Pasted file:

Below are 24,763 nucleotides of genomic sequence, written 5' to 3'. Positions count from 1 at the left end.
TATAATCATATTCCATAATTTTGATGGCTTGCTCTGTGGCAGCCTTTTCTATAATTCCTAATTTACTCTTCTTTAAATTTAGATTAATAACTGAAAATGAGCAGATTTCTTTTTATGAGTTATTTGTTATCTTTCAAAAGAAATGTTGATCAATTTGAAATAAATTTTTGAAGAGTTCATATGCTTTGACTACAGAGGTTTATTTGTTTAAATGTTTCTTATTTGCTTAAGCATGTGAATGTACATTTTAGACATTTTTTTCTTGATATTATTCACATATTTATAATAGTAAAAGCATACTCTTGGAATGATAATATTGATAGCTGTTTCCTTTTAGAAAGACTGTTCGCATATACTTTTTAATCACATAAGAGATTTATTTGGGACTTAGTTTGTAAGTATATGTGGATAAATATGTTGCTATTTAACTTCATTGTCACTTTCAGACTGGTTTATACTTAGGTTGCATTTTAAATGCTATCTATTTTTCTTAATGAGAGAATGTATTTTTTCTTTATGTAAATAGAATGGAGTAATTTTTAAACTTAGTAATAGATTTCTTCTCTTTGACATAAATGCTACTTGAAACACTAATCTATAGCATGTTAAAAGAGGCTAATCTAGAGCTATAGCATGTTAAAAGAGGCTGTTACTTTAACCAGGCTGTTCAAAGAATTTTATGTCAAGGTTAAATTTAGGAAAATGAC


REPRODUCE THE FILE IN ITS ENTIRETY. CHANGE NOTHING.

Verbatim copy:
Below are 24,763 nucleotides of genomic sequence, written 5' to 3'. Positions count from 1 at the left end.
TATAATCATATTCCATAATTTTGATGGCTTGCTCTGTGGCAGCCTTTTCTATAATTCCTAATTTACTCTTCTTTAAATTTAGATTAATAACTGAAAATGAGCAGATTTCTTTTTATGAGTTATTTGTTATCTTTCAAAAGAAATGTTGATCAATTTGAAATAAATTTTTGAAGAGTTCATATGCTTTGACTACAGAGGTTTATTTGTTTAAATGTTTCTTATTTGCTTAAGCATGTGAATGTACATTTTAGACATTTTTTTCTTGATATTATTCACATATTTATAATAGTAAAAGCATACTCTTGGAATGATAATATTGATAGCTGTTTCCTTTTAGAAAGACTGTTCGCATATACTTTTTAATCACATAAGAGATTTATTTGGGACTTAGTTTGTAAGTATATGTGGATAAATATGTTGCTATTTAACTTCATTGTCACTTTCAGACTGGTTTATACTTAGGTTGCATTTTAAATGCTATCTATTTTTCTTAATGAGAGAATGTATTTTTTCTTTATGTAAATAGAATGGAGTAATTTTTAAACTTAGTAATAGATTTCTTCTCTTTGACATAAATGCTACTTGAAACACTAATCTATAGCATGTTAAAAGAGGCTAATCTAGAGCTATAGCATGTTAAAAGAGGCTGTTACTTTAACCAGGCTGTTCAAAGAATTTTATGTCAAGGTTAAATTTAGGAAAATGAC